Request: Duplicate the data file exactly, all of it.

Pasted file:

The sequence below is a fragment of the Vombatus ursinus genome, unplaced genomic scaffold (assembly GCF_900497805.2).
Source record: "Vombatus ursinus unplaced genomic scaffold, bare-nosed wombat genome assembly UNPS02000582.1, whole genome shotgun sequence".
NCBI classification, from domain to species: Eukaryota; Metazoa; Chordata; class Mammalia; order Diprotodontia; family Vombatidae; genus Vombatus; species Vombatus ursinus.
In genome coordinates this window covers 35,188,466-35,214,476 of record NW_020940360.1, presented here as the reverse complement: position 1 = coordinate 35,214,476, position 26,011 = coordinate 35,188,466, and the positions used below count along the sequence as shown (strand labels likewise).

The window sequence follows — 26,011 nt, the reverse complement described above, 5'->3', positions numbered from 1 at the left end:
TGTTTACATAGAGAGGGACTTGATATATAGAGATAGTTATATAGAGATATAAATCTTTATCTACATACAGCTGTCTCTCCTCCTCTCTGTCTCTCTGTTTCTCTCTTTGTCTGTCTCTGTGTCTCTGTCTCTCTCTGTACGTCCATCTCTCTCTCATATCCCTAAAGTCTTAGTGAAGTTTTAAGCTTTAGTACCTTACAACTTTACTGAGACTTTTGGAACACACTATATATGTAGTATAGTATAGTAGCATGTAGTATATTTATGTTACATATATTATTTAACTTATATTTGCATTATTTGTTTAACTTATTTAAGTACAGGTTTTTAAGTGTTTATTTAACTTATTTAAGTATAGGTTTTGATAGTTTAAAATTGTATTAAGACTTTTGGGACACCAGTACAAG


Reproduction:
The sequence below is a fragment of the Vombatus ursinus genome, unplaced genomic scaffold (assembly GCF_900497805.2).
Source record: "Vombatus ursinus unplaced genomic scaffold, bare-nosed wombat genome assembly UNPS02000582.1, whole genome shotgun sequence".
NCBI classification, from domain to species: Eukaryota; Metazoa; Chordata; class Mammalia; order Diprotodontia; family Vombatidae; genus Vombatus; species Vombatus ursinus.
In genome coordinates this window covers 35,188,466-35,214,476 of record NW_020940360.1, presented here as the reverse complement: position 1 = coordinate 35,214,476, position 26,011 = coordinate 35,188,466, and the positions used below count along the sequence as shown (strand labels likewise).

The window sequence follows — 26,011 nt, the reverse complement described above, 5'->3', positions numbered from 1 at the left end:
TGTTTACATAGAGAGGGACTTGATATATAGAGATAGTTATATAGAGATATAAATCTTTATCTACATACAGCTGTCTCTCCTCCTCTCTGTCTCTCTGTTTCTCTCTTTGTCTGTCTCTGTGTCTCTGTCTCTCTCTGTACGTCCATCTCTCTCTCATATCCCTAAAGTCTTAGTGAAGTTTTAAGCTTTAGTACCTTACAACTTTACTGAGACTTTTGGAACACACTATATATGTAGTATAGTATAGTAGCATGTAGTATATTTATGTTACATATATTATTTAACTTATATTTGCATTATTTGTTTAACTTATTTAAGTACAGGTTTTTAAGTGTTTATTTAACTTATTTAAGTATAGGTTTTGATAGTTTAAAATTGTATTAAGACTTTTGGGACACCAGTACAAG